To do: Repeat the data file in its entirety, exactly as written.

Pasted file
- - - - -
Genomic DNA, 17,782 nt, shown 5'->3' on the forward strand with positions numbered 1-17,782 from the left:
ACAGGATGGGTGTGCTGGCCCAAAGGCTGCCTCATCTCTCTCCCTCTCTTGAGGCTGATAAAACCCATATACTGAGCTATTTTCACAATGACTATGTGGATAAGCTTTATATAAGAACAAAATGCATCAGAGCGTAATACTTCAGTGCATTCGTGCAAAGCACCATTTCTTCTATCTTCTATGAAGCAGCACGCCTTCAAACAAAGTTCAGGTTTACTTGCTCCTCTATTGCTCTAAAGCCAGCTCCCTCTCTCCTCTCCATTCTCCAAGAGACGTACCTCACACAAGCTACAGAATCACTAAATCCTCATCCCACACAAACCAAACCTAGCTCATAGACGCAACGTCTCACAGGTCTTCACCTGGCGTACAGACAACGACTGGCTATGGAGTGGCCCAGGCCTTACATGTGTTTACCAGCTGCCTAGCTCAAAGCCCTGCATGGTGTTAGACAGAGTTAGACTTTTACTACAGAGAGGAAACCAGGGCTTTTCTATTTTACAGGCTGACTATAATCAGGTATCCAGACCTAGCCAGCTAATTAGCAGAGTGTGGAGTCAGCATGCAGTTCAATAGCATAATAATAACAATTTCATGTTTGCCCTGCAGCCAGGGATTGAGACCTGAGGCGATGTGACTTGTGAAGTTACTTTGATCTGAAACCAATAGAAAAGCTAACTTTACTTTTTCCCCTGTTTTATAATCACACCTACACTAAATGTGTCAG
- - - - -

Genomic DNA, 17,782 nt, shown 5'->3' on the forward strand with positions numbered 1-17,782 from the left:
ACAGGATGGGTGTGCTGGCCCAAAGGCTGCCTCATCTCTCTCCCTCTCTTGAGGCTGATAAAACCCATATACTGAGCTATTTTCACAATGACTATGTGGATAAGCTTTATATAAGAACAAAATGCATCAGAGCGTAATACTTCAGTGCATTCGTGCAAAGCACCATTTCTTCTATCTTCTATGAAGCAGCACGCCTTCAAACAAAGTTCAGGTTTACTTGCTCCTCTATTGCTCTAAAGCCAGCTCCCTCTCTCCTCTCCATTCTCCAAGAGACGTACCTCACACAAGCTACAGAATCACTAAATCCTCATCCCACACAAACCAAACCTAGCTCATAGACGCAACGTCTCACAGGTCTTCACCTGGCGTACAGACAACGACTGGCTATGGAGTGGCCCAGGCCTTACATGTGTTTACCAGCTGCCTAGCTCAAAGCCCTGCATGGTGTTAGACAGAGTTAGACTTTTACTACAGAGAGGAAACCAGGGCTTTTCTATTTTACAGGCTGACTATAATCAGGTATCCAGACCTAGCCAGCTAATTAGCAGAGTGTGGAGTCAGCATGCAGTTCAATAGCATAATAATAACAATTTCATGTTTGCCCTGCAGCCAGGGATTGAGACCTGAGGCGATGTGACTTGTGAAGTTACTTTGATCTGAAACCAATAGAAAAGCTAACTTTACTTTTTCCCCTGTTTTATAATCACACCTACACTAAATGTGTCAG